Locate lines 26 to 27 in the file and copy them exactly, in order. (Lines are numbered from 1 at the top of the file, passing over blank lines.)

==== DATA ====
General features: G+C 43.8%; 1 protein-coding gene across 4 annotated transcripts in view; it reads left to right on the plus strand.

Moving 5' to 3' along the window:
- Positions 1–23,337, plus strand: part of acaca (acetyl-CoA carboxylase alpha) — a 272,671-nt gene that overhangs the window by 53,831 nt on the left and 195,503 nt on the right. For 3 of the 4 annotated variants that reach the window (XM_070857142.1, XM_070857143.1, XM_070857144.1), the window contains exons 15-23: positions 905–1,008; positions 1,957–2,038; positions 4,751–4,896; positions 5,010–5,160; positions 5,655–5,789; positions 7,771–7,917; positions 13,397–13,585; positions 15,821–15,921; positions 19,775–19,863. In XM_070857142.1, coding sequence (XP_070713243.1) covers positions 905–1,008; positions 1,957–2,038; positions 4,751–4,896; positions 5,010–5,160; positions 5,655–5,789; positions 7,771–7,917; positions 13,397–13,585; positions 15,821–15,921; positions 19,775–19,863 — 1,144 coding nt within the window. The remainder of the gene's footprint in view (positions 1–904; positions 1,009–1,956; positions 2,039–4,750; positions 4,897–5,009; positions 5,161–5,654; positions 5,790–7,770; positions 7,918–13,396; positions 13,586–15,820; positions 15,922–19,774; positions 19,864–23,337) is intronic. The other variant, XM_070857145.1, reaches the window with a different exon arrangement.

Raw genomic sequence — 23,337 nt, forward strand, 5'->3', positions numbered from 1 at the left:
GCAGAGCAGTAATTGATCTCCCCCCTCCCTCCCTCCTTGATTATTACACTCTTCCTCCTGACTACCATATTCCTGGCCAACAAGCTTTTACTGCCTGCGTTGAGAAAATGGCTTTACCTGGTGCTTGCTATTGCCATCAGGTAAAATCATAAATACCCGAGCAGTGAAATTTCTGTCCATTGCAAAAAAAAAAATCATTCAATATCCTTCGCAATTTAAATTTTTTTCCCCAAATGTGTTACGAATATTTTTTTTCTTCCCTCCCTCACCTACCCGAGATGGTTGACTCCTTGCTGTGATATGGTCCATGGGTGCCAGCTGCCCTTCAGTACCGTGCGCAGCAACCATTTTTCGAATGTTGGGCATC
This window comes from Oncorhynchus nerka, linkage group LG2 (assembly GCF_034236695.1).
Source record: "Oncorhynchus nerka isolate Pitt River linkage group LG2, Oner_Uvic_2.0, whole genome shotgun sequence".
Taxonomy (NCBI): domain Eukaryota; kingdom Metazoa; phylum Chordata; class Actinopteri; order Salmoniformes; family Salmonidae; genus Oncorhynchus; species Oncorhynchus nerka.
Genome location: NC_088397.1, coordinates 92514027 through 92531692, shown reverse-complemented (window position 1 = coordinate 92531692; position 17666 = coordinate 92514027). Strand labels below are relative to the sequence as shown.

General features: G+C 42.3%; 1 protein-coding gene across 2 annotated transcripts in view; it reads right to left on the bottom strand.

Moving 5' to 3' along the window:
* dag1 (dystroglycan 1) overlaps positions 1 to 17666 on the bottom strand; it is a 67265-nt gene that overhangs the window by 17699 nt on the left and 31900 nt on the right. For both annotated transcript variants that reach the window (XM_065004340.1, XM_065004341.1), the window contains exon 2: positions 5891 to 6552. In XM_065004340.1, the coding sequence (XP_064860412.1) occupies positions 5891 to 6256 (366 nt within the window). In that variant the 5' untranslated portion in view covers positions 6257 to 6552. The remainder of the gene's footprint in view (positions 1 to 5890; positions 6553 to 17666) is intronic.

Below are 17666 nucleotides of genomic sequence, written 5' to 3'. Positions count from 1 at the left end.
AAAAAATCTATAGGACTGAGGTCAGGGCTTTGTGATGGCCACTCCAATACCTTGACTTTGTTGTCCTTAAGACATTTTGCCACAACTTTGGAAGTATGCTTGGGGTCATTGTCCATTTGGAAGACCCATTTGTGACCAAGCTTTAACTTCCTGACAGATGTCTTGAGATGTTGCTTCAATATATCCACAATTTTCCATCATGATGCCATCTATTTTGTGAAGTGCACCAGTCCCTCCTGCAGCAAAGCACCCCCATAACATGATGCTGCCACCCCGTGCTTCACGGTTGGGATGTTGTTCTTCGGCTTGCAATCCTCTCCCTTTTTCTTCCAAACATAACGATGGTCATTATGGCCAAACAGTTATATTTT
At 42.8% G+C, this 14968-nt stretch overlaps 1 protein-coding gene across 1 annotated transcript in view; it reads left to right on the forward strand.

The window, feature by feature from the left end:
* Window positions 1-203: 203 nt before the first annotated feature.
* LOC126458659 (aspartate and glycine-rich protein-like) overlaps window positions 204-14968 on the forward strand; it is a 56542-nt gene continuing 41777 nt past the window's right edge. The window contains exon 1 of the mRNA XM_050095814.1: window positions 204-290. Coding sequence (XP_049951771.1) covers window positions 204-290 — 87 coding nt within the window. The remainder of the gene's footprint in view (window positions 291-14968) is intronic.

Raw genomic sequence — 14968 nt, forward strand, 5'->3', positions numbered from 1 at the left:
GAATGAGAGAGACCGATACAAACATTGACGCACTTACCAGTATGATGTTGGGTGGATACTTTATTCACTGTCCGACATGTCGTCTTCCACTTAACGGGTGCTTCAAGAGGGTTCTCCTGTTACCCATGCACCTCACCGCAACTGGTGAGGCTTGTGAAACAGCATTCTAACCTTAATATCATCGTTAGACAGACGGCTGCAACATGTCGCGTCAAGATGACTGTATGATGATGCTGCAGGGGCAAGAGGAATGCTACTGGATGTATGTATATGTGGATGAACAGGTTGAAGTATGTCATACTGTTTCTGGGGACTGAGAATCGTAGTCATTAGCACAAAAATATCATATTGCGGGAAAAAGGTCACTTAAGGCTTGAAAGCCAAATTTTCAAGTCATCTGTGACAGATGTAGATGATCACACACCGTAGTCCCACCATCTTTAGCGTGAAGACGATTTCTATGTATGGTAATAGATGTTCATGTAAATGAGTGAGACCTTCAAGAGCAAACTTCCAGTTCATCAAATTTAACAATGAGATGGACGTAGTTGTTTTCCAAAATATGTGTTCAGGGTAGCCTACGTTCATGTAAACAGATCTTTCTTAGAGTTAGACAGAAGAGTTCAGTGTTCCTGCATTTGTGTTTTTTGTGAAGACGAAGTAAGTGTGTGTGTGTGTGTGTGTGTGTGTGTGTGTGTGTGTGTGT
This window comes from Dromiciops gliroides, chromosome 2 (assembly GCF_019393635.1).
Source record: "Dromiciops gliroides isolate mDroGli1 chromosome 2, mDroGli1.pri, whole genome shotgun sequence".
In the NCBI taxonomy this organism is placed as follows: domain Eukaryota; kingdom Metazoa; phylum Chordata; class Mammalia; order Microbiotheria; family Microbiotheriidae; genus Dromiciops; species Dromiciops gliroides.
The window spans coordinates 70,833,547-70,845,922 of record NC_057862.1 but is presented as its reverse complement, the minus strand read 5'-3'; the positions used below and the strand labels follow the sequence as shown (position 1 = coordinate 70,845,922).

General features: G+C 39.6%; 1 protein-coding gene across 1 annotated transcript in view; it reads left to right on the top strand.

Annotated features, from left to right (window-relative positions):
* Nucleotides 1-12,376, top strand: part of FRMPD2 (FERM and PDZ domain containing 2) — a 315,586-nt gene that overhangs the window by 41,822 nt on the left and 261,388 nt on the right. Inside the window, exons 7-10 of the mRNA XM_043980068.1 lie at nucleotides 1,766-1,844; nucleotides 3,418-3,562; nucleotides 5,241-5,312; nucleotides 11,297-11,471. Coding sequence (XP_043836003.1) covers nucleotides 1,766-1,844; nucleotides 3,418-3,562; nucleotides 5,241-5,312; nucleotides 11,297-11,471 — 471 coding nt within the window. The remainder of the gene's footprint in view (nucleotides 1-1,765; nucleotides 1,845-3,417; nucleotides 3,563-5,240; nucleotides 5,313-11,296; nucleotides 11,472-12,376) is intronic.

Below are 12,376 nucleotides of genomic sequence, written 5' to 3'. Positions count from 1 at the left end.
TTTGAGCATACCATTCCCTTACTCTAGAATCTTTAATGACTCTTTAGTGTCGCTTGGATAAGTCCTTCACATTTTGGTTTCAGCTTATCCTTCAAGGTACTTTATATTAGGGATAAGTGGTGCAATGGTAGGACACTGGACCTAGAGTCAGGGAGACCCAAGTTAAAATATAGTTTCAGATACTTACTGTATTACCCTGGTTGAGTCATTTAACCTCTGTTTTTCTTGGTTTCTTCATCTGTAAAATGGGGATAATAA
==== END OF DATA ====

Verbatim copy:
Annotated features, from left to right (window-relative positions):
* Nucleotides 1-12,376, top strand: part of FRMPD2 (FERM and PDZ domain containing 2) — a 315,586-nt gene that overhangs the window by 41,822 nt on the left and 261,388 nt on the right. Inside the window, exons 7-10 of the mRNA XM_043980068.1 lie at nucleotides 1,766-1,844; nucleotides 3,418-3,562; nucleotides 5,241-5,312; nucleotides 11,297-11,471. Coding sequence (XP_043836003.1) covers nucleotides 1,766-1,844; nucleotides 3,418-3,562; nucleotides 5,241-5,312; nucleotides 11,297-11,471 — 471 coding nt within the window. The remainder of the gene's footprint in view (nucleotides 1-1,765; nucleotides 1,845-3,417; nucleotides 3,563-5,240; nucleotides 5,313-11,296; nucleotides 11,472-12,376) is intronic.